Space Exploration Technologies Corp. is turning to a longtime NASA spaceflight expert as it prepares to fly its first astronauts this year.

Bill Gerstenmaier has begun working as a consultant for the SpaceX reliability team, the company said Tuesday. He recently retired from the National Aeronautics and Space Administration after a 42-year career in which he worked on the Space Shuttle program, the International Space Station and most recently the Artemis project to return astronauts to the moon.

The hire deepens SpaceX’s expertise in human spaceflight ahead of a key test: the first trip by astronauts to the ISS aboard a U.S. vehicle since the shuttle program was retired in 2011. SpaceX, led by billionaire Elon Musk, is expected to carry NASA astronauts Bob Behnken and Doug Hurley as soon as this spring in a Crew Dragon demonstration flight.

That voyage is tentatively set for May 7, Ars Technica reported Monday, citing discussions with space agency officials. SpaceX conducted a successful unmanned flight in March for NASA’s Commercial Crew program, which is designed to end U.S. reliance on Russia’s Soyuz program for trips to the space station.

The company is also working on its next Starship spacecraft in South Texas, designed to carry large numbers of travelers to Mars.

Gerstenmaier was ousted as NASA’s associate administrator for human spaceflight in July, after 14 years as an administrator overseeing space operations and flight.

That move came as NASA Administrator Jim Bridenstine sought to speed work on Boeing Co.’s long-delayed and over-budget SLS rocket and to hasten the agency’s tempo for a human moon landing before 2025. Gerstenmaier was named special adviser to the deputy administrator.

Boeing Failure

A test flight by Boeing, NASA’s other partner in the Commercial Crew program, failed to reach the space station in December. The agency cited “critical software defects” in Boeing’s Starliner and opened a review of the company’s quality control. The Starliner’s next flight has yet to be scheduled.

At SpaceX, Gerstenmaier’s long experience could help the company navigate future NASA contract awards for ferry runs to the space station and potential transportation needs to and from the moon.

Known around the industry as Gerst, the NASA veteran is widely respected for his deep technical expertise. Dmitry Rogozin, the head of Russian space agency Roscosmos, tweeted his congratulations to SpaceX for hiring “my friend” Gerstenmaier.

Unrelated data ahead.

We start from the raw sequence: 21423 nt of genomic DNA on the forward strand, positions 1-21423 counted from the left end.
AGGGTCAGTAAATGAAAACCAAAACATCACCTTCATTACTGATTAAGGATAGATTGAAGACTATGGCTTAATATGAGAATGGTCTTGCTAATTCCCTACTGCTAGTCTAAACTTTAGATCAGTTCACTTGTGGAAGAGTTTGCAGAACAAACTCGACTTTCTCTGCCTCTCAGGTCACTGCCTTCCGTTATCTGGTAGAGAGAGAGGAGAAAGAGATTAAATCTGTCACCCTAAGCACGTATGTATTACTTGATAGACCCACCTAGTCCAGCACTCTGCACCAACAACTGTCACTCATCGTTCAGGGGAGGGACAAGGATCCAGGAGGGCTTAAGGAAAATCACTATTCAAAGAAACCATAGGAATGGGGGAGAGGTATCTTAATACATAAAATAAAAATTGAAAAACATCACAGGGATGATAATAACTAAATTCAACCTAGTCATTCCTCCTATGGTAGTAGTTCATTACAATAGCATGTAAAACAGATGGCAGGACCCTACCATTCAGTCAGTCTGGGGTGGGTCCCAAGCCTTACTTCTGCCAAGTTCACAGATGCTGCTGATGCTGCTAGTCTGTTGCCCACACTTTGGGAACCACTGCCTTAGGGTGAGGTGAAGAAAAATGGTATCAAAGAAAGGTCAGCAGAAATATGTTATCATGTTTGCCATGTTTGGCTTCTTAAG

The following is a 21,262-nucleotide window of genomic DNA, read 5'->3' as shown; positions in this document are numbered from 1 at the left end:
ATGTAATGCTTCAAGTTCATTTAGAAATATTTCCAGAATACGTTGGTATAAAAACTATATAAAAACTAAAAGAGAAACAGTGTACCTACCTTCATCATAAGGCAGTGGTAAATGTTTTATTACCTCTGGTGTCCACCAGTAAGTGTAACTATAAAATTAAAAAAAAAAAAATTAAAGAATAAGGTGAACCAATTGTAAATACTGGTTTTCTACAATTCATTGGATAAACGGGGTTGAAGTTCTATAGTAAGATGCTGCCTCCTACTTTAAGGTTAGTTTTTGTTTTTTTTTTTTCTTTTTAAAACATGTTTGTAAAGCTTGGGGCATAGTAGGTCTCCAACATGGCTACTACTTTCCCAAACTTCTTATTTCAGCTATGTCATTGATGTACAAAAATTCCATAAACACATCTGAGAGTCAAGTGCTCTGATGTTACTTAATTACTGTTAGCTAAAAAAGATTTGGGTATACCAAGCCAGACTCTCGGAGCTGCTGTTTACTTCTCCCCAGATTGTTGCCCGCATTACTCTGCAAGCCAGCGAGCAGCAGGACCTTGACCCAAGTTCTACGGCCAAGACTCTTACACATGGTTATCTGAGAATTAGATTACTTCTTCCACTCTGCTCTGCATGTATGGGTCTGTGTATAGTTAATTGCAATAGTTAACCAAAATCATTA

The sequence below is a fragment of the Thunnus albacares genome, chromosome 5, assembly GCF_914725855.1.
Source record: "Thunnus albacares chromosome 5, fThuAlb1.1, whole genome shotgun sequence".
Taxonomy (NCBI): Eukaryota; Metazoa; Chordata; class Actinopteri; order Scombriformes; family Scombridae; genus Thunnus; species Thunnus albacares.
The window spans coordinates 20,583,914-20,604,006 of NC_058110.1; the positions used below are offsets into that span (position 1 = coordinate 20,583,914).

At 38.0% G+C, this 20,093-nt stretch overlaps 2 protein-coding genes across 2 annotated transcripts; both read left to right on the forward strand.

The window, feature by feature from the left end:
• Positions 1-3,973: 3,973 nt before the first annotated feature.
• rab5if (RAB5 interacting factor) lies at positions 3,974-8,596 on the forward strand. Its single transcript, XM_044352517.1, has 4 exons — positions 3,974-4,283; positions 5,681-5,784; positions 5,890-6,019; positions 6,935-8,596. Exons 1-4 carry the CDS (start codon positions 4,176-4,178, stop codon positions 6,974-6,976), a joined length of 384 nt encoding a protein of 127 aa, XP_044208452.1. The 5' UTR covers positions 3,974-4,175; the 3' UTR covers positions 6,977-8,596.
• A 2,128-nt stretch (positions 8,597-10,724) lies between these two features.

The SpaceX hiring was reported earlier Tuesday by CNBC.

Who Will the Famous Astronauts of the 21st Century Be? The Atlantic

How Christina Koch Could Become a Spaceflight Legend

One of the astronauts in NASA’s current corps could be the first in a generation to walk on the moon—or the first to walk on Mars.

When Christina Koch returned to Earth earlier this month, feeling the full force of the planet’s gravity for the first time in a long time, it was the middle of the night in the United States. Her capsule parachuted into the Kazakh desert, and by morning, her name was all over the news. After spending 328 days living on the International Space Station, Koch had set a new record for American women in space.

The volume of attention that morning, however warranted, was somewhat unusual for a modern astronaut. Missions to the space station are routine now, and the last astronaut to have his full name flashing across headlines, as if in marquee lights, was Scott Kelly, who nearly four years earlier broke the American record for long-duration spaceflight.

All of this is to say that, in this era of space travel, most astronauts don’t become household names. Asked to think of an astronaut, most people would probably default to Neil Armstrong, the first man on the moon—not to one of the dozens of astronauts who have flown to space in this century, or even one of the three who are there right now. The public today is more likely to be familiar with nonhuman explorers, like the Mars rover Curiosity and the New Horizons spacecraft, which photographed Pluto.

But this century holds potential for new milestones in space exploration, the kind that can turn spacefarers into celebrities. The next Neil Armstrong could already be in NASA’s astronaut corps, which is more diverse now than ever before. This person will have charisma and steely resolve—and probably a very compelling Instagram account.

There is no distinct formula that makes astronauts famous, but an obvious component is novelty, says Margaret Weitekamp, a curator in the space-history department at the Smithsonian’s National Air and Space Museum. Firsts—Armstrong stepping onto the lunar surface, delivering his famous line after he put his boot down—become indelible in public memory. Sally Ride, the first American woman in space, is probably the most well-known American female astronaut.

Other superlatives, especially of the Guinness World Records variety—the most, the longest, the oldest—can make astronauts, if not flat-out famous, at least memorable. Peggy Whitson, for example, holds the record for most spacewalks by a woman. Seconds can be even less sticky. Do you remember, for instance, what the commander of Apollo 12, the second moon-landing mission, said when he descended from the lander and touched the gray surface? Or what his name was? Twelve men have walked on the moon, and even those in the space community might struggle to name all of them. Many people don’t realize that there was a third astronaut on the Apollo 11 mission: Michael Collins, who stayed behind in the command module while Armstrong and Buzz Aldrin went to the surface.